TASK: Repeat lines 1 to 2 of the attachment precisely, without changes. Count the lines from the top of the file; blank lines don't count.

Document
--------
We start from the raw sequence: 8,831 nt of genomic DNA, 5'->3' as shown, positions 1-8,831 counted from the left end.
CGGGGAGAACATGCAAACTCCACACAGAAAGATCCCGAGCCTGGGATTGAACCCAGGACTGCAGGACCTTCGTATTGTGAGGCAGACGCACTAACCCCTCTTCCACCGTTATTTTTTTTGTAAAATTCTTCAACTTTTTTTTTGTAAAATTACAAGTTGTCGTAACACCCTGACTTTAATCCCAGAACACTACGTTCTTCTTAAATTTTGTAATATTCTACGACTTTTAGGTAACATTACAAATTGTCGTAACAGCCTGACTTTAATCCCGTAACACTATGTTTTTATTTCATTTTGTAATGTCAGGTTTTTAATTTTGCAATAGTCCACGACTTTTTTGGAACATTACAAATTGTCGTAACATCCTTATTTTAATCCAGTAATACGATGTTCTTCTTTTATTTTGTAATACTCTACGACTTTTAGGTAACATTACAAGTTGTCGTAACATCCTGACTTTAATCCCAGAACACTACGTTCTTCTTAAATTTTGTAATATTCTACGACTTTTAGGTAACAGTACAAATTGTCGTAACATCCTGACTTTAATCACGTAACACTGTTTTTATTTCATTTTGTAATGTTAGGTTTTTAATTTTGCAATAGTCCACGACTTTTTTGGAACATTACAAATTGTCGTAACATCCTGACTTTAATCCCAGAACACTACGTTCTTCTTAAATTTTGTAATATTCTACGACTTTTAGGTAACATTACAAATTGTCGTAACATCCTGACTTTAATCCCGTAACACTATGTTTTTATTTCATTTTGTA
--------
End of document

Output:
We start from the raw sequence: 8,831 nt of genomic DNA, 5'->3' as shown, positions 1-8,831 counted from the left end.
CGGGGAGAACATGCAAACTCCACACAGAAAGATCCCGAGCCTGGGATTGAACCCAGGACTGCAGGACCTTCGTATTGTGAGGCAGACGCACTAACCCCTCTTCCACCGTTATTTTTTTTGTAAAATTCTTCAACTTTTTTTTTGTAAAATTACAAGTTGTCGTAACACCCTGACTTTAATCCCAGAACACTACGTTCTTCTTAAATTTTGTAATATTCTACGACTTTTAGGTAACATTACAAATTGTCGTAACAGCCTGACTTTAATCCCGTAACACTATGTTTTTATTTCATTTTGTAATGTCAGGTTTTTAATTTTGCAATAGTCCACGACTTTTTTGGAACATTACAAATTGTCGTAACATCCTTATTTTAATCCAGTAATACGATGTTCTTCTTTTATTTTGTAATACTCTACGACTTTTAGGTAACATTACAAGTTGTCGTAACATCCTGACTTTAATCCCAGAACACTACGTTCTTCTTAAATTTTGTAATATTCTACGACTTTTAGGTAACAGTACAAATTGTCGTAACATCCTGACTTTAATCACGTAACACTGTTTTTATTTCATTTTGTAATGTTAGGTTTTTAATTTTGCAATAGTCCACGACTTTTTTGGAACATTACAAATTGTCGTAACATCCTGACTTTAATCCCAGAACACTACGTTCTTCTTAAATTTTGTAATATTCTACGACTTTTAGGTAACATTACAAATTGTCGTAACATCCTGACTTTAATCCCGTAACACTATGTTTTTATTTCATTTTGTA